Methods and Results: A total of 42 patients (male: 18, mean age 60 ± 13) were included. AOPP and MDA levels, oxidative stress parameters, were measured by spectrophotometric method from venous blood samples. Diastolic functions of the patients were evaluated with mitral inflow velocities and tissue Doppler imaging indices. For the statistical analysis, we included the significant variables determined by univariate regression analysis in two different multivariate linear regression analysis models to test the effects of echocardiographic parameters on AOPP and MDA levels. Logarithmic transformation was used for some variables such as ejection fraction, high-sensitive C reactive protein (HsCRP), glucose, AOPP because of skewed distribution Univariate linear regression showed that Log-HsCRP (t: 2.589, p: 0.016), Log-ejection fraction (t: -2.110, p: 0.041), E/A ratio (t: -2.430, p: 0.020), E’ wave (t: -3.562, p: 0.001), A’ wave (t: 2.082, p: 0.044) were significantly associated with Log-AOPP levels. Additionally, for MDA levels, E wave (t: -2.161, p: 0.037) and isovolumetric contraction time (t: 2.133, p: 0.039) were found to be significant by univariate linear regression analysis. Two different multivariate linear regression analysis models were presented for independent predictors of oxidative stress. First model showed that Log-AOPP was negatively associated with E’ wave (t: -3.225, p: 0.003) and second multivariate regression model showed that E wave (t: -2.315, p: 0.026) was negatively correlated with MDA levels.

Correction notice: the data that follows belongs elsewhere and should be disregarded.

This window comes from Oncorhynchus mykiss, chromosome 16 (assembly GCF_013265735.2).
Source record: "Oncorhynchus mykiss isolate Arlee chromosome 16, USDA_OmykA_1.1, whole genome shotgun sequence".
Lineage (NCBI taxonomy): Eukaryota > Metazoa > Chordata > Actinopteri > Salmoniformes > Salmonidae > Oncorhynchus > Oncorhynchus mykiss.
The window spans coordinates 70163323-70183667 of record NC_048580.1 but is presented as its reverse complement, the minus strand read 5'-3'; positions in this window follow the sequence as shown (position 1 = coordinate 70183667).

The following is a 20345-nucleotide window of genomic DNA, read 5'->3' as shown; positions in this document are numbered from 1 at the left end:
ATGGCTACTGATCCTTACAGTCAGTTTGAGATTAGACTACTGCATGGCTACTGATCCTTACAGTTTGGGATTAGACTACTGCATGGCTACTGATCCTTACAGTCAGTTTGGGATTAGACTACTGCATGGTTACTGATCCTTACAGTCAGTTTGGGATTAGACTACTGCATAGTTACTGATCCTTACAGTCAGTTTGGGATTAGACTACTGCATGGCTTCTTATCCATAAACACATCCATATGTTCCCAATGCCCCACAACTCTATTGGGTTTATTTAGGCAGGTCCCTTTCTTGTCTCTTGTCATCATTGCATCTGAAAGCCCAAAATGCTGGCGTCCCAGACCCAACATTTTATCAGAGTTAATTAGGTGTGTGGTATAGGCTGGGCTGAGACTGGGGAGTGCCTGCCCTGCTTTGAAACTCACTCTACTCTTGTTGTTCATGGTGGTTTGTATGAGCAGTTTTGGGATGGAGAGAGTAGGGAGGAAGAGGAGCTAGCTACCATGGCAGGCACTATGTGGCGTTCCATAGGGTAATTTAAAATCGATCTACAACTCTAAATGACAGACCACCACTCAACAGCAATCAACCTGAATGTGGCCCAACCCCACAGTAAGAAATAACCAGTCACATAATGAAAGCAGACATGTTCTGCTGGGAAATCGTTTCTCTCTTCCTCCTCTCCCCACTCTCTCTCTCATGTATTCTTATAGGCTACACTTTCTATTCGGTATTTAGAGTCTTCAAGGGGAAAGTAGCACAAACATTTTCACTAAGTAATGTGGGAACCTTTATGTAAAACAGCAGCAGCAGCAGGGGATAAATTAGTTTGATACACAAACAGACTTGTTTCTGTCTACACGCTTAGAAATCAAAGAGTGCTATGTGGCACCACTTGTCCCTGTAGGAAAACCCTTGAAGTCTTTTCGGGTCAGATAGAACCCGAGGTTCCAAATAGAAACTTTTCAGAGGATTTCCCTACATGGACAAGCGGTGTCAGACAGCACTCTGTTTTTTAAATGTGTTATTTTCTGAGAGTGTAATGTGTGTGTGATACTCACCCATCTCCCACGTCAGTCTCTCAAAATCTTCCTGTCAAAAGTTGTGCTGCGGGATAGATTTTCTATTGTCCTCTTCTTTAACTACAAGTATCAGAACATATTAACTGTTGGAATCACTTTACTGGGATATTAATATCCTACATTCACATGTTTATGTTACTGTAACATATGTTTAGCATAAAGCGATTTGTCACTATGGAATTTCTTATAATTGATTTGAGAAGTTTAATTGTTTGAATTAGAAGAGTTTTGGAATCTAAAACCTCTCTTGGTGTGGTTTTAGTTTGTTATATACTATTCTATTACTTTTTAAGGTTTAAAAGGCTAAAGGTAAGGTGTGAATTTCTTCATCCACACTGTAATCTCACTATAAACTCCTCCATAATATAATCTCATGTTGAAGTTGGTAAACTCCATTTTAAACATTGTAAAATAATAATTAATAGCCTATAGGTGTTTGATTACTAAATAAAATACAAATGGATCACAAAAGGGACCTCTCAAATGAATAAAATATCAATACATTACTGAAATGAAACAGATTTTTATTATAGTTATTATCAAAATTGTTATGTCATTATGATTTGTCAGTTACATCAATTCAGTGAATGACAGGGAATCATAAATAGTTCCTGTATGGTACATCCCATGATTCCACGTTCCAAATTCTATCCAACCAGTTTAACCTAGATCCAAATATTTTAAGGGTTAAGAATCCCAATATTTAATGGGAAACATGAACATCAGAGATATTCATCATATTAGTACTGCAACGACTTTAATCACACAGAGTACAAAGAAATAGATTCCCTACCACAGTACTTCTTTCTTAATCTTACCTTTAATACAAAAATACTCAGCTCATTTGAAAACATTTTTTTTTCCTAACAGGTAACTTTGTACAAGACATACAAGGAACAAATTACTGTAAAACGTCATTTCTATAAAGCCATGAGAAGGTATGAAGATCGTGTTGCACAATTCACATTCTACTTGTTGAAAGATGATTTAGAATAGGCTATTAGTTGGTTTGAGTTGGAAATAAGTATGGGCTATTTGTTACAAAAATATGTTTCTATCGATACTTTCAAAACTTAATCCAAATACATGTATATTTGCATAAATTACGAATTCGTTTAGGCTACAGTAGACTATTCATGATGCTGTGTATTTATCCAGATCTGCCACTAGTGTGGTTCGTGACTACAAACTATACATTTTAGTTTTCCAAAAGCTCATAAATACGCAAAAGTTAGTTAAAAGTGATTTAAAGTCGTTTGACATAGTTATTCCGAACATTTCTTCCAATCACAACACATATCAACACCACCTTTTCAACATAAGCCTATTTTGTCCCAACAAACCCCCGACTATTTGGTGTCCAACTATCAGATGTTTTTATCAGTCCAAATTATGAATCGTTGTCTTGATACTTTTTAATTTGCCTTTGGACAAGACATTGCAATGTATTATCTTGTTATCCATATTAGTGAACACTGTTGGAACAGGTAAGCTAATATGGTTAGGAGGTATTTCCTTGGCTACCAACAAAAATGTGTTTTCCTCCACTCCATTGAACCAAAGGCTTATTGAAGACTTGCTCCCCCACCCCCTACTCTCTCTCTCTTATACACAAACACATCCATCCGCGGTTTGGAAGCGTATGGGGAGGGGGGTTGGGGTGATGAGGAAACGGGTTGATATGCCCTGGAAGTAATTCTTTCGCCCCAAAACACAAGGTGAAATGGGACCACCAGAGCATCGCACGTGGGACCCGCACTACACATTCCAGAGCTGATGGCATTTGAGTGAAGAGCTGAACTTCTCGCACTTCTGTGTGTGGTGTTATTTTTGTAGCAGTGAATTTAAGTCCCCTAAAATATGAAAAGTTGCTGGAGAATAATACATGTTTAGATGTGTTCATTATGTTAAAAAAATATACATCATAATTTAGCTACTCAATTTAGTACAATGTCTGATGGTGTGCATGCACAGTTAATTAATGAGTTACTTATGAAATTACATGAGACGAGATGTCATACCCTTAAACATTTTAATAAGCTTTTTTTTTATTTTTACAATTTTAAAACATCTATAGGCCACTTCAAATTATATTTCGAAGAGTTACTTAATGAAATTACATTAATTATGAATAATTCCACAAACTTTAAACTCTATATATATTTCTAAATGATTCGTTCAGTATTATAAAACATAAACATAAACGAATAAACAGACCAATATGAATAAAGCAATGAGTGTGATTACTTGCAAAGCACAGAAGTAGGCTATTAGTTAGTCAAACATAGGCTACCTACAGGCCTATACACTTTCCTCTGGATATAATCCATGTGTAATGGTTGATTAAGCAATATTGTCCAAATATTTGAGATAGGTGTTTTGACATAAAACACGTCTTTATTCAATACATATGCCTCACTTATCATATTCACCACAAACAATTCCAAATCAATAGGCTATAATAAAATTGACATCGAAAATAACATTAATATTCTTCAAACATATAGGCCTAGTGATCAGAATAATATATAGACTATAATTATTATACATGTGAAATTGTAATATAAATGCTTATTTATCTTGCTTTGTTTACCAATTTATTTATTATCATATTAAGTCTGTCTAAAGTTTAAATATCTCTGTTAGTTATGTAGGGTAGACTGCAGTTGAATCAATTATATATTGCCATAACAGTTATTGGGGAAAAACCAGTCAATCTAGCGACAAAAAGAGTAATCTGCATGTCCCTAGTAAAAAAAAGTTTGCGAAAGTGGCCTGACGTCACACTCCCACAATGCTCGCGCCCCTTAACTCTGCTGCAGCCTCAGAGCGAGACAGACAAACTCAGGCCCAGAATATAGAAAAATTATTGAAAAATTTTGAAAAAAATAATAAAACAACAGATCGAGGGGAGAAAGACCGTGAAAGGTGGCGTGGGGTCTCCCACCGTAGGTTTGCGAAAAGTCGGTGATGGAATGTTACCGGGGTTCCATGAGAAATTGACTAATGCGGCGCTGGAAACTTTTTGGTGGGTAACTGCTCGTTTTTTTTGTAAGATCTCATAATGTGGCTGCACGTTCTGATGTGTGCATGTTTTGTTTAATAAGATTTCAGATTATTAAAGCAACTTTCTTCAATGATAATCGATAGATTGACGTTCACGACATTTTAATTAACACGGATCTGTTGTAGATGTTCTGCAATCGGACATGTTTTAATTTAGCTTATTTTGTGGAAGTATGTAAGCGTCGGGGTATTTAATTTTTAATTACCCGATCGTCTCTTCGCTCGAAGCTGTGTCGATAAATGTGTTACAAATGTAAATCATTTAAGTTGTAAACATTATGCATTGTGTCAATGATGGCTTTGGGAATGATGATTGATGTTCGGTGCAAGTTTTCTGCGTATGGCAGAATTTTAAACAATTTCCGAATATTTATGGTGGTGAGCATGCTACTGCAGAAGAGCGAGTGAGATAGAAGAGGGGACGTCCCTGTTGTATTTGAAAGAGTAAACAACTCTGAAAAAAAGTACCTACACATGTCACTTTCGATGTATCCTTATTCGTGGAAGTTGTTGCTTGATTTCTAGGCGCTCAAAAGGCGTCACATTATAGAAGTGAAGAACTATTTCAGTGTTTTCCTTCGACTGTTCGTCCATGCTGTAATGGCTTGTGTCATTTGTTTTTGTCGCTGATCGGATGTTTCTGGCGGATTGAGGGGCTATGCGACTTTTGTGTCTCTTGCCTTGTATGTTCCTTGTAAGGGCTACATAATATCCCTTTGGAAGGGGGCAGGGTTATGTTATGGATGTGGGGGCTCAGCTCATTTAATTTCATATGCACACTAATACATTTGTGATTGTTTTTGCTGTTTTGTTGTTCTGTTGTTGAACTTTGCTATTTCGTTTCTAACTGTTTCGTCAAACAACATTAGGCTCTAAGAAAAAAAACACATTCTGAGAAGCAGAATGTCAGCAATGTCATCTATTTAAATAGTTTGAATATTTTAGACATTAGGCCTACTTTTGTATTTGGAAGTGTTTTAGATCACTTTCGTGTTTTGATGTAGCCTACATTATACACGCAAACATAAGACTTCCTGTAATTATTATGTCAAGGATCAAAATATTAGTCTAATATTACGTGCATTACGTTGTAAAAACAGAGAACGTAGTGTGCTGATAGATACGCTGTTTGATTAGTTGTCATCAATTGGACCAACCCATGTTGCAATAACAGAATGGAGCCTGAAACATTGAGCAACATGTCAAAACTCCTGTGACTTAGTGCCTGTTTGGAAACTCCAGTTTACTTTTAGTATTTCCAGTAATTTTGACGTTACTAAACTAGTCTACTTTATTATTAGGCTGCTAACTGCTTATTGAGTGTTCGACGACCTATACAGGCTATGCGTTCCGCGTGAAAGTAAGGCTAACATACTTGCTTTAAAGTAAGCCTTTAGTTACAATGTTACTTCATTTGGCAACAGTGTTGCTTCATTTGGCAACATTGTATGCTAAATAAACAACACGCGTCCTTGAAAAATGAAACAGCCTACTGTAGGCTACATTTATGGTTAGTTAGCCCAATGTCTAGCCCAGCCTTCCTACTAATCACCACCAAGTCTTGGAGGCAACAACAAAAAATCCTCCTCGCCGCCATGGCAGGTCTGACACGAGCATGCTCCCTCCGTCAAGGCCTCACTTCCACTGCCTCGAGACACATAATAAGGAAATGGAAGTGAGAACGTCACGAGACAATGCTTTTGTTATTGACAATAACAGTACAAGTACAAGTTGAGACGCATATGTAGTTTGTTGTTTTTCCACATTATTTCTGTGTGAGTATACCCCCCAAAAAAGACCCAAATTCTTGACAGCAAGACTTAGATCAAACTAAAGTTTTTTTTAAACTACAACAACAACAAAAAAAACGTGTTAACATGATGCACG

Conclusion:Diastolic dysfunction may be associated with ncreased levels of AOPP and MDA, two different markers of oxidative stress.


Oxidative stress parameters; Diastolic function indices; Tissue doppler echocardiography